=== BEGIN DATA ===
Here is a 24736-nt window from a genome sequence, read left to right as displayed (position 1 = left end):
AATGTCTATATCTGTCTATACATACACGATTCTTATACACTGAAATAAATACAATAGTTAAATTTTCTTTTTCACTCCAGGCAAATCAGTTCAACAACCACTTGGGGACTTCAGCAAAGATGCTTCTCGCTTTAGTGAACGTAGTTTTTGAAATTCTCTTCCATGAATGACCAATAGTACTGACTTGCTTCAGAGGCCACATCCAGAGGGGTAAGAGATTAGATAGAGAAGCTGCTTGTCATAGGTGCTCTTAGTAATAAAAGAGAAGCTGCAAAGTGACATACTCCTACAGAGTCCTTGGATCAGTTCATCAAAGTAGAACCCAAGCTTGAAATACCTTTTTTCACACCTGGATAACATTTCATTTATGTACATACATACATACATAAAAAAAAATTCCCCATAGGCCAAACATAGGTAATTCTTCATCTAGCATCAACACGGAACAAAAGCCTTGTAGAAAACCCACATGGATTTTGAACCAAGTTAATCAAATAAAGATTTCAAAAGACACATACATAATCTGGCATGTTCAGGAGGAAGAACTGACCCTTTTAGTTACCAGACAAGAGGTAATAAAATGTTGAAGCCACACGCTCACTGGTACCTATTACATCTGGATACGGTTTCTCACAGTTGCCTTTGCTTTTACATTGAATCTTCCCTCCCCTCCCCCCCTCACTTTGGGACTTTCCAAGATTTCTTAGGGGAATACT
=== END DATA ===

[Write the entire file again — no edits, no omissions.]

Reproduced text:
Here is a 24736-nt window from a genome sequence, read left to right as displayed (position 1 = left end):
AATGTCTATATCTGTCTATACATACACGATTCTTATACACTGAAATAAATACAATAGTTAAATTTTCTTTTTCACTCCAGGCAAATCAGTTCAACAACCACTTGGGGACTTCAGCAAAGATGCTTCTCGCTTTAGTGAACGTAGTTTTTGAAATTCTCTTCCATGAATGACCAATAGTACTGACTTGCTTCAGAGGCCACATCCAGAGGGGTAAGAGATTAGATAGAGAAGCTGCTTGTCATAGGTGCTCTTAGTAATAAAAGAGAAGCTGCAAAGTGACATACTCCTACAGAGTCCTTGGATCAGTTCATCAAAGTAGAACCCAAGCTTGAAATACCTTTTTTCACACCTGGATAACATTTCATTTATGTACATACATACATACATAAAAAAAAATTCCCCATAGGCCAAACATAGGTAATTCTTCATCTAGCATCAACACGGAACAAAAGCCTTGTAGAAAACCCACATGGATTTTGAACCAAGTTAATCAAATAAAGATTTCAAAAGACACATACATAATCTGGCATGTTCAGGAGGAAGAACTGACCCTTTTAGTTACCAGACAAGAGGTAATAAAATGTTGAAGCCACACGCTCACTGGTACCTATTACATCTGGATACGGTTTCTCACAGTTGCCTTTGCTTTTACATTGAATCTTCCCTCCCCTCCCCCCCTCACTTTGGGACTTTCCAAGATTTCTTAGGGGAATACT